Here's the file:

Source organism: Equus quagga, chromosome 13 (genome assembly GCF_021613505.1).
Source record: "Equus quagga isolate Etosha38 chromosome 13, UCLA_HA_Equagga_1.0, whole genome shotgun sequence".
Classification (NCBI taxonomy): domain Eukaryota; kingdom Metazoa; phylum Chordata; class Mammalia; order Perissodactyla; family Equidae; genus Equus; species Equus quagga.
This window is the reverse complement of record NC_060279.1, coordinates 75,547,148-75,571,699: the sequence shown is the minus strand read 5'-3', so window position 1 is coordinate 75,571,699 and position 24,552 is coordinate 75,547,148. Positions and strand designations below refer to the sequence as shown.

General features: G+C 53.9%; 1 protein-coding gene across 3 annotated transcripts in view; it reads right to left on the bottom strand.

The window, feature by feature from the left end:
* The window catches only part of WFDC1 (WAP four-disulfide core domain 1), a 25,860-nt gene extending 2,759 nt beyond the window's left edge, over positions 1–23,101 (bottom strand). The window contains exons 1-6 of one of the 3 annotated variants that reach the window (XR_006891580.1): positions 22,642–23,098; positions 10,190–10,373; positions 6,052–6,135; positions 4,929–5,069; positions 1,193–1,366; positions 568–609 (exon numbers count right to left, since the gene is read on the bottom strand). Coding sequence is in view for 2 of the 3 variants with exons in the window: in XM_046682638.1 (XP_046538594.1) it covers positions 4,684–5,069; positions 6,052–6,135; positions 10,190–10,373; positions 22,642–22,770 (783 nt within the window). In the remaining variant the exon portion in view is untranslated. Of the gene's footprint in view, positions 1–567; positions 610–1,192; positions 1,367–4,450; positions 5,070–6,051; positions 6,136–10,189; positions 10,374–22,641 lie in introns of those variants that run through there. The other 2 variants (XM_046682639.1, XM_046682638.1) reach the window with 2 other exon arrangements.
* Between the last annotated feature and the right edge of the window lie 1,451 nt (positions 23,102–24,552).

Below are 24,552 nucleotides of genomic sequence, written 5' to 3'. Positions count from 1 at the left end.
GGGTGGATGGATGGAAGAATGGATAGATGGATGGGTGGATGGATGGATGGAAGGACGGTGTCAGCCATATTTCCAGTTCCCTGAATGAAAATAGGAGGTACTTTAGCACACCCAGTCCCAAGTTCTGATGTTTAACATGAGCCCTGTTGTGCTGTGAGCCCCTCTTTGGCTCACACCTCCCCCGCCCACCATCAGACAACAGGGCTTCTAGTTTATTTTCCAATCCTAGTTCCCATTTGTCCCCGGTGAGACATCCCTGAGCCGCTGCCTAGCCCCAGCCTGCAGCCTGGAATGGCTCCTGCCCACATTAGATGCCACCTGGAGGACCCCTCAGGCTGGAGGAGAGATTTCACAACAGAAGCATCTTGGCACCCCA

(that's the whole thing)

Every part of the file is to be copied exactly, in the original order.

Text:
Source organism: Equus quagga, chromosome 13 (genome assembly GCF_021613505.1).
Source record: "Equus quagga isolate Etosha38 chromosome 13, UCLA_HA_Equagga_1.0, whole genome shotgun sequence".
Classification (NCBI taxonomy): domain Eukaryota; kingdom Metazoa; phylum Chordata; class Mammalia; order Perissodactyla; family Equidae; genus Equus; species Equus quagga.
This window is the reverse complement of record NC_060279.1, coordinates 75,547,148-75,571,699: the sequence shown is the minus strand read 5'-3', so window position 1 is coordinate 75,571,699 and position 24,552 is coordinate 75,547,148. Positions and strand designations below refer to the sequence as shown.

General features: G+C 53.9%; 1 protein-coding gene across 3 annotated transcripts in view; it reads right to left on the bottom strand.

The window, feature by feature from the left end:
* The window catches only part of WFDC1 (WAP four-disulfide core domain 1), a 25,860-nt gene extending 2,759 nt beyond the window's left edge, over positions 1–23,101 (bottom strand). The window contains exons 1-6 of one of the 3 annotated variants that reach the window (XR_006891580.1): positions 22,642–23,098; positions 10,190–10,373; positions 6,052–6,135; positions 4,929–5,069; positions 1,193–1,366; positions 568–609 (exon numbers count right to left, since the gene is read on the bottom strand). Coding sequence is in view for 2 of the 3 variants with exons in the window: in XM_046682638.1 (XP_046538594.1) it covers positions 4,684–5,069; positions 6,052–6,135; positions 10,190–10,373; positions 22,642–22,770 (783 nt within the window). In the remaining variant the exon portion in view is untranslated. Of the gene's footprint in view, positions 1–567; positions 610–1,192; positions 1,367–4,450; positions 5,070–6,051; positions 6,136–10,189; positions 10,374–22,641 lie in introns of those variants that run through there. The other 2 variants (XM_046682639.1, XM_046682638.1) reach the window with 2 other exon arrangements.
* Between the last annotated feature and the right edge of the window lie 1,451 nt (positions 23,102–24,552).

Below are 24,552 nucleotides of genomic sequence, written 5' to 3'. Positions count from 1 at the left end.
GGGTGGATGGATGGAAGAATGGATAGATGGATGGGTGGATGGATGGATGGAAGGACGGTGTCAGCCATATTTCCAGTTCCCTGAATGAAAATAGGAGGTACTTTAGCACACCCAGTCCCAAGTTCTGATGTTTAACATGAGCCCTGTTGTGCTGTGAGCCCCTCTTTGGCTCACACCTCCCCCGCCCACCATCAGACAACAGGGCTTCTAGTTTATTTTCCAATCCTAGTTCCCATTTGTCCCCGGTGAGACATCCCTGAGCCGCTGCCTAGCCCCAGCCTGCAGCCTGGAATGGCTCCTGCCCACATTAGATGCCACCTGGAGGACCCCTCAGGCTGGAGGAGAGATTTCACAACAGAAGCATCTTGGCACCCCA